Thirty years ago, NF’s then-editor Jim Fullilove made a prophetic statement on no-take marine reserves.

“The perceived simplicity of the no-harvest zone idea makes it dangerous,” Fullilove wrote on page 6 of the March 1992 edition. “Fencing off reserves is a fishery management tool that could become the darling of politicians and special-interest groups with anti-fishing agendas and little regard for the complexity of fish population dynamics.”

At the time, the South Atlantic Fishery Management Council was considering roping off 20 percent of the coastal waters off of each state in the region to be designated as reserves.

As of Feb. 12, 2009, the council had established eight deep-water marine protected areas off the four states in its jurisdiction — North and South Carolina, Georgia, and Florida.

The South Atlantic Fishery Management Council proposes a series of marine protected areas across the region. (NF March 1992)

Despite the fact that the council spent the better part of two decades designing and establishing these areas, there is no conclusive evidence — more than a decade after their implementation — that they are working.

“There was either no change or a decrease in managed reef fish abundance in each MPA relative to adjacent fished areas,” according to a study published in the journal Science Direct in May 2021 (“No effect of marine protected areas on managed reef fish species in the southeastern United States Atlantic Ocean,” Chris Pickens, et al). “Based on these metrics, it does not appear that the SEUS MPAs have yet been effective at protecting managed reef fish species.”

Lumping groundfish at the Portland (Maine) Fish Exchange (Cover: NF March 1992)

University of Washington Professor of Aquatic and Fishery Sciences Ray Hilborn confirmed in June last year that marine protected areas are essentially regulating a few activities in an area without addressing the full scope of ocean uses and effects from land-based industries and a global pollution problem.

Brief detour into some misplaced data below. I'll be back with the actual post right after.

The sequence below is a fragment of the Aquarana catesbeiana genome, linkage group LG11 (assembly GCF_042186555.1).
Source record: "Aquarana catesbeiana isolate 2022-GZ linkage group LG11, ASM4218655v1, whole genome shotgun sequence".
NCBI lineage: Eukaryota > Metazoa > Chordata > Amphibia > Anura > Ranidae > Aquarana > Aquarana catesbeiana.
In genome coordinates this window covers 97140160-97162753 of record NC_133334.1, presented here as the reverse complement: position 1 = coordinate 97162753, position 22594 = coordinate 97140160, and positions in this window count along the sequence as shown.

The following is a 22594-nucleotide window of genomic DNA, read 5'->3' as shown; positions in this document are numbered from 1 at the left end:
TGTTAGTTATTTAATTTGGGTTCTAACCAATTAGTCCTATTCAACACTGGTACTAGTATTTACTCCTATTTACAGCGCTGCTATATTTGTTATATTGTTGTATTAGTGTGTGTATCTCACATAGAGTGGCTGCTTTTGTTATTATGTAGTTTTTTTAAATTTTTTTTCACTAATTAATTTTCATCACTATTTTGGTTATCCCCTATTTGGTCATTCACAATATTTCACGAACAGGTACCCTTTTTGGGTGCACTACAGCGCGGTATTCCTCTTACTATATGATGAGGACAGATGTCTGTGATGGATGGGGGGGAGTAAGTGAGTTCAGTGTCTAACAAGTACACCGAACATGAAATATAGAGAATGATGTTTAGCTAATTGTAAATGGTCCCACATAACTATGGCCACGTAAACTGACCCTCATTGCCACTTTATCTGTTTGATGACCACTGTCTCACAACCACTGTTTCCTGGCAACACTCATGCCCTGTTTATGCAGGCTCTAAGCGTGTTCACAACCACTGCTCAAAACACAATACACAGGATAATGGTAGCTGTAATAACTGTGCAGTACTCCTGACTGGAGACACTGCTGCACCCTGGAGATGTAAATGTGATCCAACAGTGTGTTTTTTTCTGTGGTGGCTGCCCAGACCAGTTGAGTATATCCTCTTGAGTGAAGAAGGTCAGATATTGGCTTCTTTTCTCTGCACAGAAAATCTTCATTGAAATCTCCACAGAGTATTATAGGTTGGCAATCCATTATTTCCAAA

“If you look at what the threats to the oceans are, they’re ocean acidification, climate change, invasive species, various kinds of pollution, land runoff, and none of those are impacted by MPAs,” Hilborn said.

MPAs, he noted, are protecting only from a limited scope of uses.

University of Washington Professor Ray Hilborn.
University of Washington Professor Ray Hilborn.

“Fundamentally, all MPAs are doing is regulating fishing, and maybe oil exploration and mining,” he said. “It’s just the wrong tool. The illusion that you’re protecting the ocean by putting in MPAs, it’s a big lie.”

The best response is a solution tailored for the problem, rather than broad strokes of ocean closures.

“What I would like to see is very explicit targets in what are we trying to achieve in biodiversity, and for each one of those targets, what’s the best tool to achieve it,” Hilborn said. “In almost every case, you’re going to be modifying fishing gear, and how fishing takes place, rather than closing areas to all fishing gears.”

Investment in technology, research and development is considered the pinnacle for every other industry because that is what sets us apart from the animals we hunt. With our ingenuity comes the responsibility of proper stewardship of our finite resources.

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Jessica Hathaway is the former editor in chief of National Fisherman.

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